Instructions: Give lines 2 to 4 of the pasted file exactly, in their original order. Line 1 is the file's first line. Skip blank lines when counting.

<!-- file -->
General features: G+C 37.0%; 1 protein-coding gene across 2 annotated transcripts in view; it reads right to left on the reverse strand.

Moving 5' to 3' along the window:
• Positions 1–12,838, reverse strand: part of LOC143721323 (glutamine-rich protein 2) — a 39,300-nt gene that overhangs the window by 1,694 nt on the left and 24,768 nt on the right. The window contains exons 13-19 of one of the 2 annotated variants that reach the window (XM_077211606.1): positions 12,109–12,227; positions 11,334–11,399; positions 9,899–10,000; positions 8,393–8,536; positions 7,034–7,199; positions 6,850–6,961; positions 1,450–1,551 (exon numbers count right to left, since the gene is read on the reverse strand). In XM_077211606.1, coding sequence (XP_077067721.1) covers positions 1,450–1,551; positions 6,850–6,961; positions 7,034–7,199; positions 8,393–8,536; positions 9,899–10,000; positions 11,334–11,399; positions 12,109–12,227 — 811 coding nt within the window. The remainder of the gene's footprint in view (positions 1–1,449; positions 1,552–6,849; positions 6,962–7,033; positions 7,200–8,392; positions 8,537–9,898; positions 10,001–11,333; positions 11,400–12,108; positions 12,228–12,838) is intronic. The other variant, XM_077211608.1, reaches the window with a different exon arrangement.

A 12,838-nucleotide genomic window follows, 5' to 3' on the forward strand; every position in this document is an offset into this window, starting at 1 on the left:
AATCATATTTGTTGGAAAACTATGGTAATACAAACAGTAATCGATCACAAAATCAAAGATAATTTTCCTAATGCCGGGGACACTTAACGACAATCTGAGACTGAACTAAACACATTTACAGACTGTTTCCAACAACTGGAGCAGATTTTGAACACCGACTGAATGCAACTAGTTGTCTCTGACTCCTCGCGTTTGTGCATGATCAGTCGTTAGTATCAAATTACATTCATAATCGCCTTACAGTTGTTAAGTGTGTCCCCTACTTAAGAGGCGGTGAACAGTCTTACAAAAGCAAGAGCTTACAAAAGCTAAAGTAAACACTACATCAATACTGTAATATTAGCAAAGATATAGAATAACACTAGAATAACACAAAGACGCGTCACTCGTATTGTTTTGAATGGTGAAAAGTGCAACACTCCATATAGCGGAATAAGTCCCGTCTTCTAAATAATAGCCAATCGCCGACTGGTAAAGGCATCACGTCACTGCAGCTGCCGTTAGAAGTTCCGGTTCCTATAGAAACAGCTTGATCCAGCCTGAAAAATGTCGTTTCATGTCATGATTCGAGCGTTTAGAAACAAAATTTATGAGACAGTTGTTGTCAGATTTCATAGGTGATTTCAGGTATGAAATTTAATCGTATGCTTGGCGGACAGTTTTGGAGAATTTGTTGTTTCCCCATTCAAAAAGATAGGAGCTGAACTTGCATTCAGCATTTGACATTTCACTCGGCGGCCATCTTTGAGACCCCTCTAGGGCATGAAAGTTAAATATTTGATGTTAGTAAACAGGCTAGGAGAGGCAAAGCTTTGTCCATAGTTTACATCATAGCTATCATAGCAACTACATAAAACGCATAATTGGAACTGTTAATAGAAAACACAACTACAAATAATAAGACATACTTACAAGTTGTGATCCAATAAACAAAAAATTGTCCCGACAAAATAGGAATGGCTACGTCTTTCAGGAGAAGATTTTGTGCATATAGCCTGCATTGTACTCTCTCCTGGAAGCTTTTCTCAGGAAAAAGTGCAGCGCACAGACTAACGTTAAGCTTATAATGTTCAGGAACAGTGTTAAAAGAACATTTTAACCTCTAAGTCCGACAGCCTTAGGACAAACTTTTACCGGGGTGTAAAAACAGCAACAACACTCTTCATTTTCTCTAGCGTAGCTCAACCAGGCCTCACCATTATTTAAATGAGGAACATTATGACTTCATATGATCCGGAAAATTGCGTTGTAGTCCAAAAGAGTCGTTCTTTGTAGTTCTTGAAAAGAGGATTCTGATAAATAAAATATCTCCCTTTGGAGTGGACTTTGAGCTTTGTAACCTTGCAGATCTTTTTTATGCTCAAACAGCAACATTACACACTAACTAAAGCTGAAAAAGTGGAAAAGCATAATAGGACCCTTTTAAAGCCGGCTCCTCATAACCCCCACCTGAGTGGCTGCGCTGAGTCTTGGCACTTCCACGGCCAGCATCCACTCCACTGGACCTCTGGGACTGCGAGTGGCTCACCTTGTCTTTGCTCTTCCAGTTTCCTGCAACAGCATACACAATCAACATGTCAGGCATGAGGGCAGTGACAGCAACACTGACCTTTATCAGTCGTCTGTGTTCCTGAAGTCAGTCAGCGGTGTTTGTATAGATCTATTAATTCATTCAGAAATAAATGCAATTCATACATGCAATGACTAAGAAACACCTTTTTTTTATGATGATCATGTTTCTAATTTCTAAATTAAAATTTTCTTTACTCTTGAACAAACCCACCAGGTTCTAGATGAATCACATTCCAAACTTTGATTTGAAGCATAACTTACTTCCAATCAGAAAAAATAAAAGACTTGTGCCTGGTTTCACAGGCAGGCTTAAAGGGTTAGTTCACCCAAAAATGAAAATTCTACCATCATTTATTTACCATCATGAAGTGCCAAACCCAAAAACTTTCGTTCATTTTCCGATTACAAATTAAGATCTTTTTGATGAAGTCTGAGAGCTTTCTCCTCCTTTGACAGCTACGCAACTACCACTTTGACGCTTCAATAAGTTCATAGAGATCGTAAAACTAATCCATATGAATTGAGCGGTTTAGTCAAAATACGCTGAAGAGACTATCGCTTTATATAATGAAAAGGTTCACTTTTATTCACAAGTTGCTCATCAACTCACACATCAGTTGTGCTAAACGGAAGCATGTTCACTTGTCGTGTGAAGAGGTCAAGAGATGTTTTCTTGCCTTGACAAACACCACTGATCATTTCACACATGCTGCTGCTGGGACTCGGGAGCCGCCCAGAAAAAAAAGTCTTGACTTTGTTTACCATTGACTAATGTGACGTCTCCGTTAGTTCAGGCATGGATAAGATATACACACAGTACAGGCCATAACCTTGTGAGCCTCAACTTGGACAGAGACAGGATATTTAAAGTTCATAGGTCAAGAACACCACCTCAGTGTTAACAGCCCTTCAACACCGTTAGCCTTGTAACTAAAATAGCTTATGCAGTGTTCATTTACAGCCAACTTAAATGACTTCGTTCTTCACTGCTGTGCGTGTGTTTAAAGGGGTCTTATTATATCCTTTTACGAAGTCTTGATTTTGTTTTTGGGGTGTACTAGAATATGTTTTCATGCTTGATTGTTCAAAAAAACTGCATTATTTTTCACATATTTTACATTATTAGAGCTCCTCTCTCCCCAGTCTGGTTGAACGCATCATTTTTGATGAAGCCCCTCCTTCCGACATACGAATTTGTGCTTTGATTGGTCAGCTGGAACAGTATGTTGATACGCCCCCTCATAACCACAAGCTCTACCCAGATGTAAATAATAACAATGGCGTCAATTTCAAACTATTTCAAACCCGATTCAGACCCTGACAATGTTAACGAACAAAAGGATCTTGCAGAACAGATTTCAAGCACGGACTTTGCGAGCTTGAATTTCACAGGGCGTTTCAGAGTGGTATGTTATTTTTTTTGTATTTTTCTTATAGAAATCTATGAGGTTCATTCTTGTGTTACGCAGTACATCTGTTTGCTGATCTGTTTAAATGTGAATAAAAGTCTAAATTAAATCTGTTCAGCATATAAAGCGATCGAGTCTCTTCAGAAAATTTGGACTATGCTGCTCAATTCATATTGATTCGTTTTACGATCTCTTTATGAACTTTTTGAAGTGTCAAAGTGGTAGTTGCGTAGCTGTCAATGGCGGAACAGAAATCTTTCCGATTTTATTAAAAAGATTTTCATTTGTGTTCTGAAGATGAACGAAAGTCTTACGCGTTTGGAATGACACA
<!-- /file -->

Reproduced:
Moving 5' to 3' along the window:
• Positions 1–12,838, reverse strand: part of LOC143721323 (glutamine-rich protein 2) — a 39,300-nt gene that overhangs the window by 1,694 nt on the left and 24,768 nt on the right. The window contains exons 13-19 of one of the 2 annotated variants that reach the window (XM_077211606.1): positions 12,109–12,227; positions 11,334–11,399; positions 9,899–10,000; positions 8,393–8,536; positions 7,034–7,199; positions 6,850–6,961; positions 1,450–1,551 (exon numbers count right to left, since the gene is read on the reverse strand). In XM_077211606.1, coding sequence (XP_077067721.1) covers positions 1,450–1,551; positions 6,850–6,961; positions 7,034–7,199; positions 8,393–8,536; positions 9,899–10,000; positions 11,334–11,399; positions 12,109–12,227 — 811 coding nt within the window. The remainder of the gene's footprint in view (positions 1–1,449; positions 1,552–6,849; positions 6,962–7,033; positions 7,200–8,392; positions 8,537–9,898; positions 10,001–11,333; positions 11,400–12,108; positions 12,228–12,838) is intronic. The other variant, XM_077211608.1, reaches the window with a different exon arrangement.

A 12,838-nucleotide genomic window follows, 5' to 3' on the forward strand; every position in this document is an offset into this window, starting at 1 on the left: